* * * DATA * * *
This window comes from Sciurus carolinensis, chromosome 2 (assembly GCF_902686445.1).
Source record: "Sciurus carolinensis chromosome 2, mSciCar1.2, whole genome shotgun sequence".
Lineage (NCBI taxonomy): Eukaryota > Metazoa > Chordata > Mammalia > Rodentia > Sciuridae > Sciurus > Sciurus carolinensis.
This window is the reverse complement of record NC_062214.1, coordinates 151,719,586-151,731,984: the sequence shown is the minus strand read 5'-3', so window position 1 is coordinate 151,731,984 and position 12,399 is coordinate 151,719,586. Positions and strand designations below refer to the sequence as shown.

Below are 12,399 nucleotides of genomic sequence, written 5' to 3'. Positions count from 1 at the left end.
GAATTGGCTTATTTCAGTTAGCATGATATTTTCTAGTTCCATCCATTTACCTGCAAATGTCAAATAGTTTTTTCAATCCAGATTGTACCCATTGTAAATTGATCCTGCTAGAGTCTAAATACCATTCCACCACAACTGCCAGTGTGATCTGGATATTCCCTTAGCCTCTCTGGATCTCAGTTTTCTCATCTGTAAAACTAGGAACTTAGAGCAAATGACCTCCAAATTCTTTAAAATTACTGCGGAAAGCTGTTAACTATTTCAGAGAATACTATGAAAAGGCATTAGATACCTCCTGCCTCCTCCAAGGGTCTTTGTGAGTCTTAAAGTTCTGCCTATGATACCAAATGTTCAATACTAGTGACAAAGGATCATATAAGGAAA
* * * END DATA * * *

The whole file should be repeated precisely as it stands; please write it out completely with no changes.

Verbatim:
This window comes from Sciurus carolinensis, chromosome 2 (assembly GCF_902686445.1).
Source record: "Sciurus carolinensis chromosome 2, mSciCar1.2, whole genome shotgun sequence".
Lineage (NCBI taxonomy): Eukaryota > Metazoa > Chordata > Mammalia > Rodentia > Sciuridae > Sciurus > Sciurus carolinensis.
This window is the reverse complement of record NC_062214.1, coordinates 151,719,586-151,731,984: the sequence shown is the minus strand read 5'-3', so window position 1 is coordinate 151,731,984 and position 12,399 is coordinate 151,719,586. Positions and strand designations below refer to the sequence as shown.

Below are 12,399 nucleotides of genomic sequence, written 5' to 3'. Positions count from 1 at the left end.
GAATTGGCTTATTTCAGTTAGCATGATATTTTCTAGTTCCATCCATTTACCTGCAAATGTCAAATAGTTTTTTCAATCCAGATTGTACCCATTGTAAATTGATCCTGCTAGAGTCTAAATACCATTCCACCACAACTGCCAGTGTGATCTGGATATTCCCTTAGCCTCTCTGGATCTCAGTTTTCTCATCTGTAAAACTAGGAACTTAGAGCAAATGACCTCCAAATTCTTTAAAATTACTGCGGAAAGCTGTTAACTATTTCAGAGAATACTATGAAAAGGCATTAGATACCTCCTGCCTCCTCCAAGGGTCTTTGTGAGTCTTAAAGTTCTGCCTATGATACCAAATGTTCAATACTAGTGACAAAGGATCATATAAGGAAA